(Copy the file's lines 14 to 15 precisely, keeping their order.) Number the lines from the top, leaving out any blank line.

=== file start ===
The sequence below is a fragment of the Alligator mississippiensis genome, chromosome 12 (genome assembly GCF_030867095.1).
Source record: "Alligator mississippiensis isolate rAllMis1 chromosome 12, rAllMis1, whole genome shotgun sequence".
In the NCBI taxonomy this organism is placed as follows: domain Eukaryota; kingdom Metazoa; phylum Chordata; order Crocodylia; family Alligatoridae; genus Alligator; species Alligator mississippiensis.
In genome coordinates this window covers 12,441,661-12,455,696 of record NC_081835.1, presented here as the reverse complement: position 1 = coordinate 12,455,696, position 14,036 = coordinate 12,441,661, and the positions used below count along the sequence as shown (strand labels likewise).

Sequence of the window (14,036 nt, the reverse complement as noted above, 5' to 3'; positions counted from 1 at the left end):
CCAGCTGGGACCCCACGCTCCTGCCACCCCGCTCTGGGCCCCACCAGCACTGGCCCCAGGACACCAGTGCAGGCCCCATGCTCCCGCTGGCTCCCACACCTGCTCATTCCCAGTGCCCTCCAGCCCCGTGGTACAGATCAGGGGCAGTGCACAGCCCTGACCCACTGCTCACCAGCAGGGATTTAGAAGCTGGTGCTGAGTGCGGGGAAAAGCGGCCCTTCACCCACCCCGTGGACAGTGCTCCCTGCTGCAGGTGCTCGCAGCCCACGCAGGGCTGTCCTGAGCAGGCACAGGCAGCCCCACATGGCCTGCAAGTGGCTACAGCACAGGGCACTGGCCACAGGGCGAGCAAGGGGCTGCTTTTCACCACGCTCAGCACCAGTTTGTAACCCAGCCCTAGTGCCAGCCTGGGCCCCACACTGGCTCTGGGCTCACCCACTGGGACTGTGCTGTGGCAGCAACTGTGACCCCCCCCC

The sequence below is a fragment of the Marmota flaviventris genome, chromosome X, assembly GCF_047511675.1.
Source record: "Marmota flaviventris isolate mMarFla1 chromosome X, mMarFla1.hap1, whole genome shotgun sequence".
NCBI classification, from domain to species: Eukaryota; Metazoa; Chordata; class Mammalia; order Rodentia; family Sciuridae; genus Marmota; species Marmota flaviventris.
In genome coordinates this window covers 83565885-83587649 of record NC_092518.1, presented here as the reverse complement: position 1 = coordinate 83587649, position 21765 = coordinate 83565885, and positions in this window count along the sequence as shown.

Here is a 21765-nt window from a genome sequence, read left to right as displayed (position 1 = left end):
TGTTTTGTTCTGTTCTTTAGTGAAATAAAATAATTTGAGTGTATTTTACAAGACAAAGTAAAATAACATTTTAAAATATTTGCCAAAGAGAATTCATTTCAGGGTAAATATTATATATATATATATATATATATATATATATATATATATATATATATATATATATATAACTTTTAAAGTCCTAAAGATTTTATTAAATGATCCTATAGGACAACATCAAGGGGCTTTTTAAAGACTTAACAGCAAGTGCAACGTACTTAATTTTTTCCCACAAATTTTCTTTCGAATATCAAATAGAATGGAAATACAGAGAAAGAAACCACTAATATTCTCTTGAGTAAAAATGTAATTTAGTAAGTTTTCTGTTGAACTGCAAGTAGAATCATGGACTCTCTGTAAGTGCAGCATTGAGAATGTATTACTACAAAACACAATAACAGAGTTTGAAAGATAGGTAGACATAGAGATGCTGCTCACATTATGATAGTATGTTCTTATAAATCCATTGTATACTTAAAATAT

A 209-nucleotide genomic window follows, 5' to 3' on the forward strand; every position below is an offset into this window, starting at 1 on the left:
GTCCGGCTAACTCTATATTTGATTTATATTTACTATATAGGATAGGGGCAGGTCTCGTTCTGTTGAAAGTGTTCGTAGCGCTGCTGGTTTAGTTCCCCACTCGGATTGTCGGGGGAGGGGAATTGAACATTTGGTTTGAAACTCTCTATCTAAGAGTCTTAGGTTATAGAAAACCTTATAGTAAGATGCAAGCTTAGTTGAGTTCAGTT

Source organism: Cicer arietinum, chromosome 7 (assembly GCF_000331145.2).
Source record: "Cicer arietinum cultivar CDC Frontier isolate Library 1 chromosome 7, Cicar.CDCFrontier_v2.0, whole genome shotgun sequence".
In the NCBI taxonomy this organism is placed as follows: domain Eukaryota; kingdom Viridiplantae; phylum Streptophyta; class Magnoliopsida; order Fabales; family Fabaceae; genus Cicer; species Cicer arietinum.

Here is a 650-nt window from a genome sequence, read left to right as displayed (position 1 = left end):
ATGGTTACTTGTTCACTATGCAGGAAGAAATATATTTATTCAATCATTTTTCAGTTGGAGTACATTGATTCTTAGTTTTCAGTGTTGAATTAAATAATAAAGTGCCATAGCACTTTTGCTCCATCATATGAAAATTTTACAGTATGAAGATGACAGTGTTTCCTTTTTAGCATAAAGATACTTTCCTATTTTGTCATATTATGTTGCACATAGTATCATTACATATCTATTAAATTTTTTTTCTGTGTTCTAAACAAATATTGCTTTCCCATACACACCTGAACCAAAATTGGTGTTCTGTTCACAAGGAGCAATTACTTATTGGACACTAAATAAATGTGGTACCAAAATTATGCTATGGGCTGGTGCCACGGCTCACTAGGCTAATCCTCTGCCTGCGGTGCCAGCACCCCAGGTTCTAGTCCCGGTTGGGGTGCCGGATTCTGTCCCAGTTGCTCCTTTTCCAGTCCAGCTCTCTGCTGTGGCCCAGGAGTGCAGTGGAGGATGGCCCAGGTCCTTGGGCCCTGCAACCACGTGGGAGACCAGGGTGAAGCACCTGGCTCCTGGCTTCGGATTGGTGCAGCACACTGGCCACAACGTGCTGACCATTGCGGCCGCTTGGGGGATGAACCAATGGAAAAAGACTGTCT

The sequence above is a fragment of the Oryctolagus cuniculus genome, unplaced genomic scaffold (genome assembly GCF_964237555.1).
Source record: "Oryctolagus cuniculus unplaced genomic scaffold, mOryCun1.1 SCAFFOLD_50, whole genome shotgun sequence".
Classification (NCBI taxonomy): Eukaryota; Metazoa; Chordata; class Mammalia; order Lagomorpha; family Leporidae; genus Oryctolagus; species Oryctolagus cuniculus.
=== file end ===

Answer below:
GTCCGGCTAACTCTATATTTGATTTATATTTACTATATAGGATAGGGGCAGGTCTCGTTCTGTTGAAAGTGTTCGTAGCGCTGCTGGTTTAGTTCCCCACTCGGATTGTCGGGGGAGGGGAATTGAACATTTGGTTTGAAACTCTCTATCTAAGAGTCTTAGGTTATAGAAAACCTTATAGTAAGATGCAAGCTTAGTTGAGTTCAGTT

Source organism: Cicer arietinum, chromosome 7 (assembly GCF_000331145.2).